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The plus of being a longshoreman is having a flexible work schedule...for the most part. That means I can take time off to enjoy my life.

Wednesday, February 9, 2011

"So... What Do You Do?"

When I meet someone for the first time, I invariably get asked this very question. I cringe everytime I get asked even though I should easily be able to answer. I didn't really know how to respond at first. Now I have a script that I just repeat trying not to sound like I know exactly what their response will be. But, without a doubt it always goes one of two ways. I'll reply that I'm a longshoreman. Most people will give me a blank stare and ask, "... a what? What is that?" Then I'm obliged to explain a job that they have never even heard of or have a vague understanding of in about 30 seconds, about the time it takes for them to get bored with my explanation. So in the interest of time and not wanting to hold an impromptu longshoreman 101 course, I just say, "I'm a dock worker. I do work related to the loading and unloading of cargo at the port." On a rare occasion I'll get a person whos relative is a longshoreman. Without fail they then say something like, "You make pretty good money don't you." And we do make good money and have generous benefits, but that is offset by dangerous work conditions and at times long hours or infrequent work opportunities. If you're making lots of money as a longshoreman you probably have been doing it for 20 plus years, are living on the docks, taking 7 or 8 shifts a week, and working both days and nights. We have a saying in this industry, "Only the strong survive."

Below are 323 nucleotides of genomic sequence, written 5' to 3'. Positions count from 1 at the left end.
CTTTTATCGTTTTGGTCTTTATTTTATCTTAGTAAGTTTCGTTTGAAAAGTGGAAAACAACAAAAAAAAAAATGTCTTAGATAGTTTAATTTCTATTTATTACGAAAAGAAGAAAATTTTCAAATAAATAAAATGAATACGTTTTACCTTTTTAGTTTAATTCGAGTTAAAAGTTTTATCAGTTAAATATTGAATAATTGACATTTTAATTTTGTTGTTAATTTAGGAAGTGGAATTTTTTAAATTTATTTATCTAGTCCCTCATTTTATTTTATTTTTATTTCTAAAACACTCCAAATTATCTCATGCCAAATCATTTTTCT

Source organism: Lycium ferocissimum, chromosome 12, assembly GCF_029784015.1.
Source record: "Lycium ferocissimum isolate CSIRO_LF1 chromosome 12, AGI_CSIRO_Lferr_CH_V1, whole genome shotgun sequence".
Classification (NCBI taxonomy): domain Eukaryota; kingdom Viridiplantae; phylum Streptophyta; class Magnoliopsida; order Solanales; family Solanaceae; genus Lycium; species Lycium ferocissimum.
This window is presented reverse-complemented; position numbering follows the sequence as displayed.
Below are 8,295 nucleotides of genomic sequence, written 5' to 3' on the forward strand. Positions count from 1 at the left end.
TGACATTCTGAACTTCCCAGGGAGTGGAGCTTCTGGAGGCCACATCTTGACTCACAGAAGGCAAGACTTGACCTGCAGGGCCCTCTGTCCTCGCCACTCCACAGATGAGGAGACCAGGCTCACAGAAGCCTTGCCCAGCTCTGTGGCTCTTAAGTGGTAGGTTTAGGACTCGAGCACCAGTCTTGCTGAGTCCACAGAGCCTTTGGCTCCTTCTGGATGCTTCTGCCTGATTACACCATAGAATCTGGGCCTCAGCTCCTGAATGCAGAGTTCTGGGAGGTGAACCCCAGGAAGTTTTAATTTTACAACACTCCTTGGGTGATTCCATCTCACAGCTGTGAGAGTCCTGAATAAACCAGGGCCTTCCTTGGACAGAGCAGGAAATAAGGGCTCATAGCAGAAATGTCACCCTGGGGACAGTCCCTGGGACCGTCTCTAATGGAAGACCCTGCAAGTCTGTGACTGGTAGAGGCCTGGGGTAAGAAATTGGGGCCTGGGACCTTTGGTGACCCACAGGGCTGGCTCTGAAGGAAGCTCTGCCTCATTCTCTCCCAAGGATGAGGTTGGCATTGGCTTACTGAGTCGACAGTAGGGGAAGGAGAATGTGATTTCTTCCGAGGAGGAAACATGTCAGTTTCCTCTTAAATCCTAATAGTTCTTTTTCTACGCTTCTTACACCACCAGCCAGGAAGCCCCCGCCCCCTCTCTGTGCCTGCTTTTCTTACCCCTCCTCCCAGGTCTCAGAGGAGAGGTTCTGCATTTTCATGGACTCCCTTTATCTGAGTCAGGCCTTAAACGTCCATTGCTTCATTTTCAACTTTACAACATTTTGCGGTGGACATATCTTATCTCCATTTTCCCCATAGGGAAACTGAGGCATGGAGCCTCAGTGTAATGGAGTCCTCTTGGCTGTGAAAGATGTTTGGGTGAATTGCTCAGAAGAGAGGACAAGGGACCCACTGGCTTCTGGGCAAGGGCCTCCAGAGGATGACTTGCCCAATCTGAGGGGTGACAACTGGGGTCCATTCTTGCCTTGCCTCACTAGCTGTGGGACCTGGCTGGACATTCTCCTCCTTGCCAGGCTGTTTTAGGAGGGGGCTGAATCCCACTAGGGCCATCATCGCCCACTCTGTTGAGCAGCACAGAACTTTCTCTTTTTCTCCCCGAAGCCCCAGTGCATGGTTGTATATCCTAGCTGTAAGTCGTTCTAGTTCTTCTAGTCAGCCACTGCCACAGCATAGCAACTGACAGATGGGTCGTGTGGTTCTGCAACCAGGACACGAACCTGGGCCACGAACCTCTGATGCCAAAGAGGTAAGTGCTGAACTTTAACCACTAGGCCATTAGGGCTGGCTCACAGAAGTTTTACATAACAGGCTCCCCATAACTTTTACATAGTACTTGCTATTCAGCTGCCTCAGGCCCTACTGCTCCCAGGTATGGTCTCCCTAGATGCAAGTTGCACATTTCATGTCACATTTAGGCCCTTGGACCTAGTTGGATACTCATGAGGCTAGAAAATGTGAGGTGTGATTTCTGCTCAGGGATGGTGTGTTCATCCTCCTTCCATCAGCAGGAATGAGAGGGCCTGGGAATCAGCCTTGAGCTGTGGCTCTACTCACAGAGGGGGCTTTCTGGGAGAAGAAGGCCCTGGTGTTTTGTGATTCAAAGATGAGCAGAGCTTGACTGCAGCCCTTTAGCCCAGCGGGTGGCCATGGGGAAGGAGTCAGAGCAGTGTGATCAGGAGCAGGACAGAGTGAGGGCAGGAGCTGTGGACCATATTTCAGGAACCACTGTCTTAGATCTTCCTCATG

I created this blog to shed a little light on what longshoremen do and to share some things about my life as a longshoreman. So if anyone has any questions or comments don't hesitate to leave your feedback. I'll probably post as I get ideas or get requests.

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